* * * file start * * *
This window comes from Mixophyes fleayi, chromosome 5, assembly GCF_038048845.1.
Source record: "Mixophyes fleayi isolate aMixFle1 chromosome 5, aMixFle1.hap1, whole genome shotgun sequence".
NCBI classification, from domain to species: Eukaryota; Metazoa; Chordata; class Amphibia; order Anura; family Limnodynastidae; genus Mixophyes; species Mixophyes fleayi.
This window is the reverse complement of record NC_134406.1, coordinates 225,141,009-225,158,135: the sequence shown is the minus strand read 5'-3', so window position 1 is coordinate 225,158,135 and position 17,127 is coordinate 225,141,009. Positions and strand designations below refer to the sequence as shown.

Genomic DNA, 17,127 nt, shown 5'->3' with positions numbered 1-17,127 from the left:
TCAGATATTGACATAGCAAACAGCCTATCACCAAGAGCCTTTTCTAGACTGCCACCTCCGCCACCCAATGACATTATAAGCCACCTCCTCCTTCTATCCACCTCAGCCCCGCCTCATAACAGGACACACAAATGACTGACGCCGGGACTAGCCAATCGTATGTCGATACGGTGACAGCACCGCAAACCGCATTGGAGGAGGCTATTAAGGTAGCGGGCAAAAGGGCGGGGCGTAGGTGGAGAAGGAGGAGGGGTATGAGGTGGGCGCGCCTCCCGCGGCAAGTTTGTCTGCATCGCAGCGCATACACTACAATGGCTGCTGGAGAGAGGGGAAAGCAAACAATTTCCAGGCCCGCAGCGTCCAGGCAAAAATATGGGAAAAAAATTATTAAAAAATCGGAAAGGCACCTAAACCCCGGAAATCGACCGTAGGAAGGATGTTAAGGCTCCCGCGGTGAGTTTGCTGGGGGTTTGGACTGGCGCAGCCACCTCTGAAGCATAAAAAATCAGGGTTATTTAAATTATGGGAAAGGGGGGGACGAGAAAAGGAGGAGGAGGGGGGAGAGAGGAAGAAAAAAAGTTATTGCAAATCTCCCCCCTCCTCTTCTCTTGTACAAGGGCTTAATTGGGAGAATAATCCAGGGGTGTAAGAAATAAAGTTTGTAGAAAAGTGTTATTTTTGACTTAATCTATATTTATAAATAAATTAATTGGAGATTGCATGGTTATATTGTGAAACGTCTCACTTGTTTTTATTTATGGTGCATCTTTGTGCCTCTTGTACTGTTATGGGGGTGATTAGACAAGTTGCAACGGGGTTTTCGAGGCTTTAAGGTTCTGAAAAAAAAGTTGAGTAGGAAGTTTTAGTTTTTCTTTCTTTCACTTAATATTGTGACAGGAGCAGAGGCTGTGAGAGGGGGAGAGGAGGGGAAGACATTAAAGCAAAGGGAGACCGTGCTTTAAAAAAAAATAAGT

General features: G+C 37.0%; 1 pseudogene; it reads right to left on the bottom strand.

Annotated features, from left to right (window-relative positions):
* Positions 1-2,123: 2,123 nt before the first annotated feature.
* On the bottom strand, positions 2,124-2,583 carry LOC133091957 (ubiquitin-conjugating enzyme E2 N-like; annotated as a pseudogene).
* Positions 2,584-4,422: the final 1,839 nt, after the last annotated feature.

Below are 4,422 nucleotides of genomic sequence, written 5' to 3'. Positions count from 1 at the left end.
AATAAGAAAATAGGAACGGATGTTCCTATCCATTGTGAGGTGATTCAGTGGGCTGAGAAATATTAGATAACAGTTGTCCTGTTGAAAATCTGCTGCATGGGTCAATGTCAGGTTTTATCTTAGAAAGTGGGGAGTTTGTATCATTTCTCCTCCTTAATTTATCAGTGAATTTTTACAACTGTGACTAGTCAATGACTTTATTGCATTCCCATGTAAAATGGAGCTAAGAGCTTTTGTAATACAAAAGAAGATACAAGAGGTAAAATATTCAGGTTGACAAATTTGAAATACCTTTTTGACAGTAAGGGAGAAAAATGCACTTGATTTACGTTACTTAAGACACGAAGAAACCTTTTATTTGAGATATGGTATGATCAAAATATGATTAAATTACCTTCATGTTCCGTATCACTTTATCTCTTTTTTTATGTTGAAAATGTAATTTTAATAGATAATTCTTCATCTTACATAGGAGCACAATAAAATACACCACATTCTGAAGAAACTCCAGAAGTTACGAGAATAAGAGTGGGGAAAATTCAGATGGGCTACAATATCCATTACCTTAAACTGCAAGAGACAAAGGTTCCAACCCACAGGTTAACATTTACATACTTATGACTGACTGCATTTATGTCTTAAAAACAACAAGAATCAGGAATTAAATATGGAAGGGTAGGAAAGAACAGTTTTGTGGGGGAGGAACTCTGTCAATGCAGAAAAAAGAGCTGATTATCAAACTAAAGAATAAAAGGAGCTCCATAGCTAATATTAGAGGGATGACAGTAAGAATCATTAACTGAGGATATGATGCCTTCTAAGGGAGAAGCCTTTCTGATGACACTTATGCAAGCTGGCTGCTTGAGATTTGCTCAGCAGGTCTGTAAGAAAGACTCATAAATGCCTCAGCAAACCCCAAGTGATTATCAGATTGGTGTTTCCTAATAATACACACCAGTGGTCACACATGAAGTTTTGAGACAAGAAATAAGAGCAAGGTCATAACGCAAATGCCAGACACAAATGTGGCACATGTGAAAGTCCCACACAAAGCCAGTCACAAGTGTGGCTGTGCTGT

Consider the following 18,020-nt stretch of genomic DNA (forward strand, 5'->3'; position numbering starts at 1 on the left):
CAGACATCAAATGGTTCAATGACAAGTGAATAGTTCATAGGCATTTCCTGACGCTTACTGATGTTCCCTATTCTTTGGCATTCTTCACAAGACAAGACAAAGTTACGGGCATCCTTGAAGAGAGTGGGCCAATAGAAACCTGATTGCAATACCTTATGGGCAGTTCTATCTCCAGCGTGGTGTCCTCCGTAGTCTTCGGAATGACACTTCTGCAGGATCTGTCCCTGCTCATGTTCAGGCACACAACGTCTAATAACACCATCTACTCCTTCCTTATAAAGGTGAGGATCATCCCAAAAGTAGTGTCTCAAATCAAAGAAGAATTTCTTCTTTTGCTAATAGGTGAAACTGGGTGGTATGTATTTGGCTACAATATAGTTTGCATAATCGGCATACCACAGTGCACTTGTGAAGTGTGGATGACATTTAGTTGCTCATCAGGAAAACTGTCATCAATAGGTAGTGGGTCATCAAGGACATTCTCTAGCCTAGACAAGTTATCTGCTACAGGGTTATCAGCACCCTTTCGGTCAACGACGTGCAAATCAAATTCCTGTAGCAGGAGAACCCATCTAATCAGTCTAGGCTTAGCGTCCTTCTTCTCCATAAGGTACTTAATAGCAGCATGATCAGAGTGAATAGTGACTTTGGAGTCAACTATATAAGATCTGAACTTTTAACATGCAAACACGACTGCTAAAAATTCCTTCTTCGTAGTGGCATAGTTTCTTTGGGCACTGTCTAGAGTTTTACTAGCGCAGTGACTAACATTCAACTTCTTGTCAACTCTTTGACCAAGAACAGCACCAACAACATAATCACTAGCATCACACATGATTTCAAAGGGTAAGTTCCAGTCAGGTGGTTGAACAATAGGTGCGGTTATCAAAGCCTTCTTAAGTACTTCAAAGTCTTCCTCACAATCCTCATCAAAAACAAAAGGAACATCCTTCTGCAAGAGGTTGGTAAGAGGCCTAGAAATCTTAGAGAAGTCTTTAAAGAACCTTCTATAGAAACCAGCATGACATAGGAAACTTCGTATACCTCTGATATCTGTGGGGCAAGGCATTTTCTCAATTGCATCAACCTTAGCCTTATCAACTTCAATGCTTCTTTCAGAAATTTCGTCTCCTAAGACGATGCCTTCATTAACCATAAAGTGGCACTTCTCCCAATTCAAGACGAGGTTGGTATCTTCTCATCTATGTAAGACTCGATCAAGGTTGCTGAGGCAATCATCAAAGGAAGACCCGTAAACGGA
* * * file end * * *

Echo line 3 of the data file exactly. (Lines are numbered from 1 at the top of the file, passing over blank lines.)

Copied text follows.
NCBI classification, from domain to species: Eukaryota; Metazoa; Chordata; class Amphibia; order Anura; family Limnodynastidae; genus Mixophyes; species Mixophyes fleayi.